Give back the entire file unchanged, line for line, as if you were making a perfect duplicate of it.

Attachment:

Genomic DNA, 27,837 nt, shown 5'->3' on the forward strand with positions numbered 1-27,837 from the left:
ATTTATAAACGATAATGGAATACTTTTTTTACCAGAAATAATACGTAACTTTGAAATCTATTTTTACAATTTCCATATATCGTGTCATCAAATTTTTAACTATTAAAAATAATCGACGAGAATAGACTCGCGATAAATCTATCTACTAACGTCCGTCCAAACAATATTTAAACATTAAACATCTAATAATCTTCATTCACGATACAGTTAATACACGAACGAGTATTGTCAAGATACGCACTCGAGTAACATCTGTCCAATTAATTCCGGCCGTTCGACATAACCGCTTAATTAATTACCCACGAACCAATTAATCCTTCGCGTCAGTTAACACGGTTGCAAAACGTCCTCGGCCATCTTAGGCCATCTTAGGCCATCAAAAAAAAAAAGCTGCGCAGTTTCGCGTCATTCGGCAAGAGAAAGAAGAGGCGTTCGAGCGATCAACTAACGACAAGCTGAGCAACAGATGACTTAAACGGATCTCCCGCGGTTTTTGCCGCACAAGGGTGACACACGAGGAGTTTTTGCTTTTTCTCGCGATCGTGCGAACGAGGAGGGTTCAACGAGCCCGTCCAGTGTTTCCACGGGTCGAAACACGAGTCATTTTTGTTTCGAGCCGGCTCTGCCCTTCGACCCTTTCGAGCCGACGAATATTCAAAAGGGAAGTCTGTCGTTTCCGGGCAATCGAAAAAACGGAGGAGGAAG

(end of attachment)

Genomic DNA, 27,837 nt, shown 5'->3' on the forward strand with positions numbered 1-27,837 from the left:
ATTTATAAACGATAATGGAATACTTTTTTTACCAGAAATAATACGTAACTTTGAAATCTATTTTTACAATTTCCATATATCGTGTCATCAAATTTTTAACTATTAAAAATAATCGACGAGAATAGACTCGCGATAAATCTATCTACTAACGTCCGTCCAAACAATATTTAAACATTAAACATCTAATAATCTTCATTCACGATACAGTTAATACACGAACGAGTATTGTCAAGATACGCACTCGAGTAACATCTGTCCAATTAATTCCGGCCGTTCGACATAACCGCTTAATTAATTACCCACGAACCAATTAATCCTTCGCGTCAGTTAACACGGTTGCAAAACGTCCTCGGCCATCTTAGGCCATCTTAGGCCATCAAAAAAAAAAAGCTGCGCAGTTTCGCGTCATTCGGCAAGAGAAAGAAGAGGCGTTCGAGCGATCAACTAACGACAAGCTGAGCAACAGATGACTTAAACGGATCTCCCGCGGTTTTTGCCGCACAAGGGTGACACACGAGGAGTTTTTGCTTTTTCTCGCGATCGTGCGAACGAGGAGGGTTCAACGAGCCCGTCCAGTGTTTCCACGGGTCGAAACACGAGTCATTTTTGTTTCGAGCCGGCTCTGCCCTTCGACCCTTTCGAGCCGACGAATATTCAAAAGGGAAGTCTGTCGTTTCCGGGCAATCGAAAAAACGGAGGAGGAAG